Secondary Teacher Preparation Policy
The state should distinguish between the preparation of middle school and elementary teachers. This goal was consistent between 2017 and 2020.
Commendably, the District of Columbia does not offer a K-8 generalist license. The District offers a grades 4-8 middle grades license.
DCMR 5-A 1602 https://dcregs.dc.gov/Common/DCMR/SectionList.aspx?SectionNumber=5-A1602
The District of Columbia indicated that OSSE issues the middle school general license if someone completes a middle school program and applies for that particular license; however, most applicants apply for a license in a specific content area (e.g., MS English, MS Science).
3B: Middle School Licensure Deficiencies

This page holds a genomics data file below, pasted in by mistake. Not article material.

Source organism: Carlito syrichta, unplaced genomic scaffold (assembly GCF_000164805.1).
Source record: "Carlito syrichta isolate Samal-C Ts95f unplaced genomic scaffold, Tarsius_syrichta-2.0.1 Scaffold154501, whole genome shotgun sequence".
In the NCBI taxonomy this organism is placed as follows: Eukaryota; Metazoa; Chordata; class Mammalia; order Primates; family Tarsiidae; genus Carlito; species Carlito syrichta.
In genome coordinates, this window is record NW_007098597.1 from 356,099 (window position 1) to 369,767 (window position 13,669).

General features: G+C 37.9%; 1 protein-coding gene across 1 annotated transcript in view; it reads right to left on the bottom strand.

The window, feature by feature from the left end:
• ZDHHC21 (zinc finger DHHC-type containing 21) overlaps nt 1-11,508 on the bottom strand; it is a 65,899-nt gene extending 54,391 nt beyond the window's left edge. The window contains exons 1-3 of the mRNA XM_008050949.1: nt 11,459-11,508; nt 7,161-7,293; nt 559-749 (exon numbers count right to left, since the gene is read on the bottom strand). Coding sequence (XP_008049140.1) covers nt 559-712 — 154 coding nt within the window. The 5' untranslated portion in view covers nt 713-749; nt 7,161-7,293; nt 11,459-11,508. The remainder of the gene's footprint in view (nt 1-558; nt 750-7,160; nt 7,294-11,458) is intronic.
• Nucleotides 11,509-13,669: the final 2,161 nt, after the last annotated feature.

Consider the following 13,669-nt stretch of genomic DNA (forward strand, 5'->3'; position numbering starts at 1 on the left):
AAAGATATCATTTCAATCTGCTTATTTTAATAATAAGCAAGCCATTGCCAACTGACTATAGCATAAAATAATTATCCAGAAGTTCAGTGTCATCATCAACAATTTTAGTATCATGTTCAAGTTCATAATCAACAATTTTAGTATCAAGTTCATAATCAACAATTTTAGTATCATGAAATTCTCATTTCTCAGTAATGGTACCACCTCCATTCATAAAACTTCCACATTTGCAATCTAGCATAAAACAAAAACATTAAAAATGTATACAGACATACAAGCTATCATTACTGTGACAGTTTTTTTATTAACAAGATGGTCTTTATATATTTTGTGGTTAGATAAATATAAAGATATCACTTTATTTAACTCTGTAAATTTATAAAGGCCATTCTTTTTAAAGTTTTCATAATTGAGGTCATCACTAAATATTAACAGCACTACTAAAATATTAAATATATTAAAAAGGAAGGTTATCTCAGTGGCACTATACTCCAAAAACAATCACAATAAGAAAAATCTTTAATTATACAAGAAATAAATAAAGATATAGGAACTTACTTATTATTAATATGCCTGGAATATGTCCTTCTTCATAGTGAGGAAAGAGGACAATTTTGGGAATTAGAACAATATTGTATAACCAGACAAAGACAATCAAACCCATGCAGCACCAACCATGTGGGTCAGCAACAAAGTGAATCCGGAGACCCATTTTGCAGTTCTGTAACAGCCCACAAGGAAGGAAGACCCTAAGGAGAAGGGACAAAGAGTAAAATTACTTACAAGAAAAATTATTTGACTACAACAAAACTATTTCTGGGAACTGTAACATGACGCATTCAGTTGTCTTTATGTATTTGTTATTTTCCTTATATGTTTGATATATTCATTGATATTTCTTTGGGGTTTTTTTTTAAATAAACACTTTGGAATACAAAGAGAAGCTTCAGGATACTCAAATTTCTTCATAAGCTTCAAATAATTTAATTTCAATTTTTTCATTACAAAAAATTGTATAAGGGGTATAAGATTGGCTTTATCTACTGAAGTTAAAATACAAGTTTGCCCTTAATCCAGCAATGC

Middle school grades are critical years of schooling. It is in these years that far too many students fall through the cracks. However, requirements for the preparation and licensure of middle school teachers can be especially problematic. States need to distinguish the knowledge and skills needed by middle school teachers from those needed by an elementary teacher. Whether teaching a single subject in a departmentalized setting or teaching multiple subjects in a self-contained setting, middle school teachers must be able to teach significantly more advanced content than elementary teachers. In order to do so, middle school teachers must be deeply knowledgeable about every subject they will be licensed to teach, and able to pass a licensing test in every core subject to demonstrate this knowledge. The notion that someone should be identically prepared to teach first grade or eighth grade mathematics seems ridiculous, but states that license teachers on a K-8 generalist certificate essentially endorse this idea.